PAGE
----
Data Visualisation of “La Francophonie”

The Arts subject I am studying as part of my course is French. I love to learn more and more about the french culture everyday, and La Franchophonie is a big part of France’s culture.

French is the 9th most widely spoken language in the world, and together with english, is the only language spoken on all five continents. It is the 3rd most widely used language on the web.

I used text from the Orginisation Internationale de la Franchophonie  ‘s website. The text I used in my data visualisation graph are the names of countries that are member states and governments of the Franchophone. There are 57 member states and governments, and 23 observers.

The data visualisation tool that I used to display this information was IBM’s Many EyesI found this tool to be very professional out of all the tools I had researched. Eg: Voyant, Wordsift and Wordle.

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I used the world map display option in my visualisation. I copied all of the countries names, and I pasted it into the text box.  After I chose the visualisation option I wanted, it processed the words that had been entered and it appeared perfectly as I had wanted it to. Various circles were added all over the map to display the countries that were named, and in different colour too. What I liked about this tool, is that on the right hand side of the page it also displayed every word entered and the colour next to them, so you have an option to check what country it is.

It’s very visual and that’s why I wanted to experiment with the countries of La Francophonie because it’s something, as a french student, that I should be aware of. Already, I have learned much more about this text than I would have if I had just read it, because reading a list of something is not how I would effectively learn the list. If I had a world map in front of me, I would confidently be able to point at a few countries that are part of the Francophone thanks to this visualisation.

Open Street Map – Review

As part of my second assignment for my Digital Tools and Methodologies module, we were told to review OpenStreetMap. This is an open source mapping website that allows registered users to contribute to the website. If you’re not signed up, then all you can do is view what has been contributed by many others.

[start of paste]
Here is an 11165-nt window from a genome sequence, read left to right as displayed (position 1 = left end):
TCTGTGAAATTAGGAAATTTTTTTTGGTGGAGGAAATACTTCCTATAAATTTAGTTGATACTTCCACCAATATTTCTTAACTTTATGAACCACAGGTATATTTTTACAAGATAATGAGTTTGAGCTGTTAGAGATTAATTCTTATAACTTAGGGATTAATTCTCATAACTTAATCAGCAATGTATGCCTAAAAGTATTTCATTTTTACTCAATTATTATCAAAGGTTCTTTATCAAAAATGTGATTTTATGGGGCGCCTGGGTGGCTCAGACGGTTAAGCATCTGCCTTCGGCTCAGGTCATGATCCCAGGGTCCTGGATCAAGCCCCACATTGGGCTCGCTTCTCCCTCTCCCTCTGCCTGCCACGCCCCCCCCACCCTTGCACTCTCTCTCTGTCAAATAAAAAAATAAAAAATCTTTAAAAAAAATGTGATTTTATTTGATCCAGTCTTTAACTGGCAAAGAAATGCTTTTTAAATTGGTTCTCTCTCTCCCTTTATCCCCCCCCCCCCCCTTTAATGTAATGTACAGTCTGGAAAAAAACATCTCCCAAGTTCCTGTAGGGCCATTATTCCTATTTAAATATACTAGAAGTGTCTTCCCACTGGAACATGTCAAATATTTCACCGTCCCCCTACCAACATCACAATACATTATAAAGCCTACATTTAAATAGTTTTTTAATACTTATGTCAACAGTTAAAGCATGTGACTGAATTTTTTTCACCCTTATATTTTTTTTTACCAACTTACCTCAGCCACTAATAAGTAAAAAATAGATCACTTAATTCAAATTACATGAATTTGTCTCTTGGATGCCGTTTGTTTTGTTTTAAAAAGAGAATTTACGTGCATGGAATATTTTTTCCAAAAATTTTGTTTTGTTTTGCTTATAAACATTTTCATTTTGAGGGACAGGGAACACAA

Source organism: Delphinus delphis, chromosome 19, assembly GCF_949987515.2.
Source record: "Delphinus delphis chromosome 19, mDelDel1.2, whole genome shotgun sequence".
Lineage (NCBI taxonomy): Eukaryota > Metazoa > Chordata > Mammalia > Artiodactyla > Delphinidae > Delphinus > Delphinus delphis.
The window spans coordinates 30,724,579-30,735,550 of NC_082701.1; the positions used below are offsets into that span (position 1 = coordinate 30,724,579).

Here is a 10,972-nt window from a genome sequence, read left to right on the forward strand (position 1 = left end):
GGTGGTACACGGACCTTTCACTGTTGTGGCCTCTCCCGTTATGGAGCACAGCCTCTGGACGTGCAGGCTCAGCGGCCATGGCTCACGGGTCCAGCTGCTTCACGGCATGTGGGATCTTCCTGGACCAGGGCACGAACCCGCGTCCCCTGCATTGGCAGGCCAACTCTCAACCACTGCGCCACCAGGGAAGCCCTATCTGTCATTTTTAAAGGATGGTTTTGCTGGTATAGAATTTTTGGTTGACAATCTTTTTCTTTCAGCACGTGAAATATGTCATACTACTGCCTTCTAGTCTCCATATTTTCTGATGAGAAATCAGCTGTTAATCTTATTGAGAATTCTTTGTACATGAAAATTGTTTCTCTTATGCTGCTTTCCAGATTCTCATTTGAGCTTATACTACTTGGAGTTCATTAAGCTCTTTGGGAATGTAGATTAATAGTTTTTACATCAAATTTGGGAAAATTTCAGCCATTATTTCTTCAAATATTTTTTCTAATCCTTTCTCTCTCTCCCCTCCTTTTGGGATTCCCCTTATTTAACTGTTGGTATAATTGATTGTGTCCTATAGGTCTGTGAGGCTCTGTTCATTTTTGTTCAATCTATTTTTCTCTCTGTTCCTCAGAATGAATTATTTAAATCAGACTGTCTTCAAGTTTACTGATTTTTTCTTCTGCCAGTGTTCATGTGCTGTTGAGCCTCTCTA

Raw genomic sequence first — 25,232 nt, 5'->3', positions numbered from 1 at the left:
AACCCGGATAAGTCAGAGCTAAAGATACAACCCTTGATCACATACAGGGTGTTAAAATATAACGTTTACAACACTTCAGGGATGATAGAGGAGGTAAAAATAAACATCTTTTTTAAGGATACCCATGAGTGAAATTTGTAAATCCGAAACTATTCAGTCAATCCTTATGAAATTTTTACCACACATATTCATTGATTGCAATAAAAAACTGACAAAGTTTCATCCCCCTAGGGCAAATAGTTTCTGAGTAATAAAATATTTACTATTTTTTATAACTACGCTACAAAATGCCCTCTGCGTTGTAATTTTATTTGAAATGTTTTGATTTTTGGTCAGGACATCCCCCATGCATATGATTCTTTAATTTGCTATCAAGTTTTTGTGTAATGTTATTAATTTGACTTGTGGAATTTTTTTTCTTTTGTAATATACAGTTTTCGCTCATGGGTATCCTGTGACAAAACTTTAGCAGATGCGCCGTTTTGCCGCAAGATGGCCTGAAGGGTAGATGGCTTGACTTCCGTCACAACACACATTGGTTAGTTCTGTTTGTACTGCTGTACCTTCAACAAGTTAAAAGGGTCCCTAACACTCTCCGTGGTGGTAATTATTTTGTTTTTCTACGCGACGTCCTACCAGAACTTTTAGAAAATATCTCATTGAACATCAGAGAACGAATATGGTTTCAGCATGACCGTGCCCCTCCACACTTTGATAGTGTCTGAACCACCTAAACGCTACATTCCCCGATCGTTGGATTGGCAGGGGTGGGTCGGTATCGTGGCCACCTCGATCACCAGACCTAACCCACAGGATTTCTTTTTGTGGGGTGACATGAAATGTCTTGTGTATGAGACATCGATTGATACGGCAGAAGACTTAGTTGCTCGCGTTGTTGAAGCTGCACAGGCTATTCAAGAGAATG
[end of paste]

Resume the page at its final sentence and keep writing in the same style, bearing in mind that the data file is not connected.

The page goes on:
My process: 

First of all, I visited to learn how to edit the map. Like any new toy, you read the instructions first. It was very visual, which I found to be extremely helpful.

I decided to start off with my own hometown, since I would have more information about it, but it seemed to be mapped pretty well. My own estate was mapped but wasn’t named, so I decided to add that in. My area mustn’t have been updated in quite a while because Eddie Rockets, in Blackpool, has been replaced by a diner called Rockin’ Joes. So I made a few changes, also moving Lifestyle sports to the correct building.

I then decided to see if my primary school and secondary school in Glanmire were mapped. This area didn’t seem like a lot of focus went into it. My primary school wasn’t even acknowledged, so I decided to add it in.Screen Shot 2015-03-06 at 12.19.00Screen Shot 2015-03-06 at 12.18.45

Then I checked my secondary school and realised that there was a “h” missing at the end of the name, so I fixed that. Also, the school cafeteria was named as a gym so I had to change that, and I also added in the swimming pool as a building.

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Going through this whole process I’ve noticed a few pros and a few cons.


  • The user interface is attractive, and is very visual with icons.
  • The tools, eg: using a polygon to add a line or area, is very easy to use.
  • It allows anyone to contribute, once they have an account.
  • There is a delay from when you change something, to when it actually appears on the map for viewers, because it has to be reviewed. So information added as a joke, won’t be as funny if it takes a while to show.
  • Various options to choose from, to describe the area/building you’re mapping


  • As it is a crowd sourcing project, it allows anyone to contribute, once they have an account. Which in result, could lead to a lot of wrong information being added.
  • Whatever you add, can be changed by another person that might think that they’re right.

What i’ve learned from this experience: 

I’ve learned how to use this mapping tool, by reading the guidelines and contributing my bit to this project. It’s helped me understand the importance of mapping things correctly, because tourists or even local people that want to find their way around their area , could get lost. And also, the importance of leaving the correct information behind us, because this could be used in the future.

This is the third mapping tool i’ve encountered during my time in this Digital humanities module. I also did a review for my first assignment on a mapping tool called SepiaTown. Mapping tools seem to have grown because of the amount of interest invested in them. People like to know where things are.

How you feel you might be able to apply the spatial or the crowdsourced initiatives in your own work – now or in the future: 

I will be able to use SepiaTown in the future if i’m ever looking for a historical image that applies to whatever project i’m involved in.

I’m not sure yet what I would use Open Street Map for, but it’s seems like a reliable enough source that I could use any data it displays and be sure that it’s credible. Thus, using it in whatever project i’m involved in.

I do find these digital mapping tools to be very interesting, and I’m positive I will be searching for more spatial and crowdsourced initiatives to expand my knowledge for future projects of mine.